Nathan Eagle is an Omidyar Fellow at the Santa Fe Institute. His research involves engineering computational tools, designed to explore how the petabytes of data generated about human movements, financial transactions, and communication patterns can be used for social good. As a Research Scientist at MIT and Fulbright Scholar in 2006, he launched MIT’s EPROM initiative, developing a mobile phone programming curriculum that is currently being taught across Sub-Saharan Africa. He holds a BS and two MS degrees from Stanford University; his PhD from the MIT Media Laboratory on Reality Mining was declared one of the ’10 technologies most likely to change the way we live’ by the MIT Technology Review. Recently, he was named one of the world’s top mobile phone developers by Nokia and also elected to the TR35. His academic work has been featured in Science, Nature and PNAS, as well as in the mainstream press.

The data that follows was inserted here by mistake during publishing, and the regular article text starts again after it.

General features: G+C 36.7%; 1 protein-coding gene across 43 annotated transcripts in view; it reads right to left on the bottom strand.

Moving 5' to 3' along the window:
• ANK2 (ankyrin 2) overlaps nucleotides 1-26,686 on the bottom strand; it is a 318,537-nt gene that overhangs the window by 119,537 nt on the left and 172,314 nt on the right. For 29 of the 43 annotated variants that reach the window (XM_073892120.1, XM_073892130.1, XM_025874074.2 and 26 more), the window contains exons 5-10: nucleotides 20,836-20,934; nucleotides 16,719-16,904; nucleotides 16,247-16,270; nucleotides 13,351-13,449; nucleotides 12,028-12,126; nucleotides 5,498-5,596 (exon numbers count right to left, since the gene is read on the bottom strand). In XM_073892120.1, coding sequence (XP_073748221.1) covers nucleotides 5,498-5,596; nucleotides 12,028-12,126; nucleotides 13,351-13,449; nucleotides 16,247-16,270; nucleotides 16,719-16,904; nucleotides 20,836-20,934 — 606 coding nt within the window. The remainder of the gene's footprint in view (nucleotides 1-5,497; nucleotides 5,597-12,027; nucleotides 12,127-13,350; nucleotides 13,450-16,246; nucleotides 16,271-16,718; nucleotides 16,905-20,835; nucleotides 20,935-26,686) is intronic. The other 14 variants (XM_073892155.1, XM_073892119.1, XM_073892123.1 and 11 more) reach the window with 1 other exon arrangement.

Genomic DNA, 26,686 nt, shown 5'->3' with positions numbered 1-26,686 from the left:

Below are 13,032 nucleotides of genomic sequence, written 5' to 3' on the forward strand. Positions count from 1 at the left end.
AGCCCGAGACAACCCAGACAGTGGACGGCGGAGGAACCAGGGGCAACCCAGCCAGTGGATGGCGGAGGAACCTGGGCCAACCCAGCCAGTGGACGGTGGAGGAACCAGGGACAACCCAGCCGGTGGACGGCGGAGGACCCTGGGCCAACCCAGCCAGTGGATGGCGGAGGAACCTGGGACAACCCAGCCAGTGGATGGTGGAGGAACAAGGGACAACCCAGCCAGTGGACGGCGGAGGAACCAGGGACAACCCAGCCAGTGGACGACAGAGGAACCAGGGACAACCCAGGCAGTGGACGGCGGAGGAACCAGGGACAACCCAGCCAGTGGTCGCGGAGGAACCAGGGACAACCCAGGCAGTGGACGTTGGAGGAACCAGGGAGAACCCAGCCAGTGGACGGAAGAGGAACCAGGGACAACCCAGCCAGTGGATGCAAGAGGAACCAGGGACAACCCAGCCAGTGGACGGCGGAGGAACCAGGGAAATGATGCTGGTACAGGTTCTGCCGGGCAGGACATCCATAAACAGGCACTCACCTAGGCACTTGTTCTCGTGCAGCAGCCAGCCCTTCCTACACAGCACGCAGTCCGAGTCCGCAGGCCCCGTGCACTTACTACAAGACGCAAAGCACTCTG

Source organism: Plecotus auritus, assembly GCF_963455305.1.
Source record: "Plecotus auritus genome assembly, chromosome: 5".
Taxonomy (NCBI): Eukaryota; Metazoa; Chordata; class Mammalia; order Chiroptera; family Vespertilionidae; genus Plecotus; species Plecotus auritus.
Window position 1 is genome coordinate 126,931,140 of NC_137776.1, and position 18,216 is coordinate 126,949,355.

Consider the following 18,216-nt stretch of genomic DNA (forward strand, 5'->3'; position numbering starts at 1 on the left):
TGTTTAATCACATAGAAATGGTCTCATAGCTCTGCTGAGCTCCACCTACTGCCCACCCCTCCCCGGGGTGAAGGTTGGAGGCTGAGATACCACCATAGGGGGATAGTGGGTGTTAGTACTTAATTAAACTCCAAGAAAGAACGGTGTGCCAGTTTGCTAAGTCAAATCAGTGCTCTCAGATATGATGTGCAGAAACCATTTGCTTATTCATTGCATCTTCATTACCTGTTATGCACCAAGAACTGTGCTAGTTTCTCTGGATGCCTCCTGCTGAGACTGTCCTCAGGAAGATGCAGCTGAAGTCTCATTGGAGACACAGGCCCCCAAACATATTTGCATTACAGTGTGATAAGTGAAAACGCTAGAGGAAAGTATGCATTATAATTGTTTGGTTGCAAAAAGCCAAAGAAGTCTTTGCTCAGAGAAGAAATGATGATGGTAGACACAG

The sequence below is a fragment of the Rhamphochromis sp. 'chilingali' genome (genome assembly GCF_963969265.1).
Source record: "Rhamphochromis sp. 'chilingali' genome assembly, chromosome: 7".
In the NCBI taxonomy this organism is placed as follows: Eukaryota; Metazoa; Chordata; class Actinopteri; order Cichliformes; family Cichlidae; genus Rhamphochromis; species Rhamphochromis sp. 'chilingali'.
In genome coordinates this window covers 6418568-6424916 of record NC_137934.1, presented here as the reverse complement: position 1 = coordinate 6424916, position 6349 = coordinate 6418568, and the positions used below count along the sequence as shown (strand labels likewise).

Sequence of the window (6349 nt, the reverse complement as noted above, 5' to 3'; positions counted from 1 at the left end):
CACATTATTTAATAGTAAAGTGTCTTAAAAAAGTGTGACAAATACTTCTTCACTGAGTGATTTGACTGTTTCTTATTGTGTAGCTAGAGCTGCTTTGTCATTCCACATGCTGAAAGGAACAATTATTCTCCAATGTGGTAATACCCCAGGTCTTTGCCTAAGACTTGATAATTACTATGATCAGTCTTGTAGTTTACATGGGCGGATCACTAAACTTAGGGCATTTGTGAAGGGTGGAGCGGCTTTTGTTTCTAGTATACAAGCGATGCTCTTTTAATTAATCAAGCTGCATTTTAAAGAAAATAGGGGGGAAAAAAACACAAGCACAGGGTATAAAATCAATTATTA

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Early in 2009, the number of mobile phone users exceeded 4 billion— with the majority of users living in the developing world. The implications of this fact are profound: most people on Earth are carrying computers that continually transmit information about their relationships, movements, and even financial decisions to closed databases …

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